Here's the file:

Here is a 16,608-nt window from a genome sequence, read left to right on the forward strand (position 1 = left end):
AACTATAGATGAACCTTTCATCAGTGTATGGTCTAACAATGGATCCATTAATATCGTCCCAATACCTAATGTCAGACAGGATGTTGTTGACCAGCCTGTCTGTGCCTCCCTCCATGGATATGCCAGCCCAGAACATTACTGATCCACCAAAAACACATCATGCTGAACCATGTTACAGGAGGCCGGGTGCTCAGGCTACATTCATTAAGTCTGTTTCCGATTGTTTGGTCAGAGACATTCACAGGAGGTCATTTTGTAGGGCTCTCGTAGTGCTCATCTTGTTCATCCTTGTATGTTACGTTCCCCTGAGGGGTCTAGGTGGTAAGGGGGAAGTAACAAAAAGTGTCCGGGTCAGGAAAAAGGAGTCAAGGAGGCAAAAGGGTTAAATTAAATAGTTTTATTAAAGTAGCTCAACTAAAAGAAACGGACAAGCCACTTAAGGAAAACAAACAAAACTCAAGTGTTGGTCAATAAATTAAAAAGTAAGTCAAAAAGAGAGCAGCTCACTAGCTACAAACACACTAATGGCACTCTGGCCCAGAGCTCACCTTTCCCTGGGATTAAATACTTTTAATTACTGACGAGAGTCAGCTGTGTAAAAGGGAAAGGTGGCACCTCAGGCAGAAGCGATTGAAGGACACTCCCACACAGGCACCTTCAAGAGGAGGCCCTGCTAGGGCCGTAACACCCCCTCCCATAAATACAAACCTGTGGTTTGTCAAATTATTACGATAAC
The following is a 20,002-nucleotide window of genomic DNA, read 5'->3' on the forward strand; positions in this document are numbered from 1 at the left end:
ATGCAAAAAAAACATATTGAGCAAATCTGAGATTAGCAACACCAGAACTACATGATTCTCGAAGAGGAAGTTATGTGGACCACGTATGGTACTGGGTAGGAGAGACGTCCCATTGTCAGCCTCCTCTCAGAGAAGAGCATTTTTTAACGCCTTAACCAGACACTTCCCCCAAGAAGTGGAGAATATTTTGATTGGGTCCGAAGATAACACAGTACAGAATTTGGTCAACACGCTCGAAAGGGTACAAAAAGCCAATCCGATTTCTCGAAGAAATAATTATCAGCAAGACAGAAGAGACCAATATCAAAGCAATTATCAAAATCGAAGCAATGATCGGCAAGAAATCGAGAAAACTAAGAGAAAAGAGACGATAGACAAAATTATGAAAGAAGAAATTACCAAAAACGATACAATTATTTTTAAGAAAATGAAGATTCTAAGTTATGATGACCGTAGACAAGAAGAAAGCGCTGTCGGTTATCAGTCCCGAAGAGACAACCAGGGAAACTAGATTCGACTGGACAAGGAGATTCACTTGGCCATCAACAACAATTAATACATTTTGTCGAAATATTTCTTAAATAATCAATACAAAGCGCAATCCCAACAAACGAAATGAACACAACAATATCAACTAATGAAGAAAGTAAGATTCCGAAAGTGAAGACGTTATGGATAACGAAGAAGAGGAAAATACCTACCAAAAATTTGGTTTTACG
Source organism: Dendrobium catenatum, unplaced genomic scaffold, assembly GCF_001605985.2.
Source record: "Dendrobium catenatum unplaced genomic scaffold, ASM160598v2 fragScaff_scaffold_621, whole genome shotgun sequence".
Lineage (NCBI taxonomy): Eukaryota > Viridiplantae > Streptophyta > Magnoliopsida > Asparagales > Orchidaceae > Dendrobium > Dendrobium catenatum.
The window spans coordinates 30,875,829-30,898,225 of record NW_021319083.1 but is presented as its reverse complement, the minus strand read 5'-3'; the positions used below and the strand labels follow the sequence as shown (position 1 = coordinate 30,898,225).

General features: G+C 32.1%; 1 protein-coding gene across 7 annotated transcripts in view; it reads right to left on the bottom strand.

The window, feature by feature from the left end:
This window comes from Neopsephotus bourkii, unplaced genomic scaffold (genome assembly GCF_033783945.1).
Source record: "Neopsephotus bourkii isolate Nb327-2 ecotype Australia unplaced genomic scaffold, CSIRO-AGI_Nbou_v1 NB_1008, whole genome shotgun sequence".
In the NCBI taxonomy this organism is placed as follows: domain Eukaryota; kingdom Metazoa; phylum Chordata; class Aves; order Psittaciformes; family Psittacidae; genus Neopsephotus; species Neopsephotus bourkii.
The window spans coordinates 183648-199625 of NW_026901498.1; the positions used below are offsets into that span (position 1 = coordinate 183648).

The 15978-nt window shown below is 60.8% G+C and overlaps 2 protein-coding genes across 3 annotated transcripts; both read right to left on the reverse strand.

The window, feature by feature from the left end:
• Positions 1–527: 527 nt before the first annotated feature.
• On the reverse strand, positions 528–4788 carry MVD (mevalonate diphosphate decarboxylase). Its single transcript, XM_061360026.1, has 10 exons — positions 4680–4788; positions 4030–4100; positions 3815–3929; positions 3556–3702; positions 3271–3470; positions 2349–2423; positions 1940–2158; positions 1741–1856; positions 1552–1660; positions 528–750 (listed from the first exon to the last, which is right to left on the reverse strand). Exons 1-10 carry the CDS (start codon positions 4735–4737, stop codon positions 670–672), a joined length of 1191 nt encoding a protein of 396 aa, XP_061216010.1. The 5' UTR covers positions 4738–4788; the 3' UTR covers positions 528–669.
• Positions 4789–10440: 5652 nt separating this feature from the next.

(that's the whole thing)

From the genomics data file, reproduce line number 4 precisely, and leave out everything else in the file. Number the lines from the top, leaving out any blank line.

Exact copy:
ATGCAAAAAAAACATATTGAGCAAATCTGAGATTAGCAACACCAGAACTACATGATTCTCGAAGAGGAAGTTATGTGGACCACGTATGGTACTGGGTAGGAGAGACGTCCCATTGTCAGCCTCCTCTCAGAGAAGAGCATTTTTTAACGCCTTAACCAGACACTTCCCCCAAGAAGTGGAGAATATTTTGATTGGGTCCGAAGATAACACAGTACAGAATTTGGTCAACACGCTCGAAAGGGTACAAAAAGCCAATCCGATTTCTCGAAGAAATAATTATCAGCAAGACAGAAGAGACCAATATCAAAGCAATTATCAAAATCGAAGCAATGATCGGCAAGAAATCGAGAAAACTAAGAGAAAAGAGACGATAGACAAAATTATGAAAGAAGAAATTACCAAAAACGATACAATTATTTTTAAGAAAATGAAGATTCTAAGTTATGATGACCGTAGACAAGAAGAAAGCGCTGTCGGTTATCAGTCCCGAAGAGACAACCAGGGAAACTAGATTCGACTGGACAAGGAGATTCACTTGGCCATCAACAACAATTAATACATTTTGTCGAAATATTTCTTAAATAATCAATACAAAGCGCAATCCCAACAAACGAAATGAACACAACAATATCAACTAATGAAGAAAGTAAGATTCCGAAAGTGAAGACGTTATGGATAACGAAGAAGAGGAAAATACCTACCAAAAATTTGGTTTTACG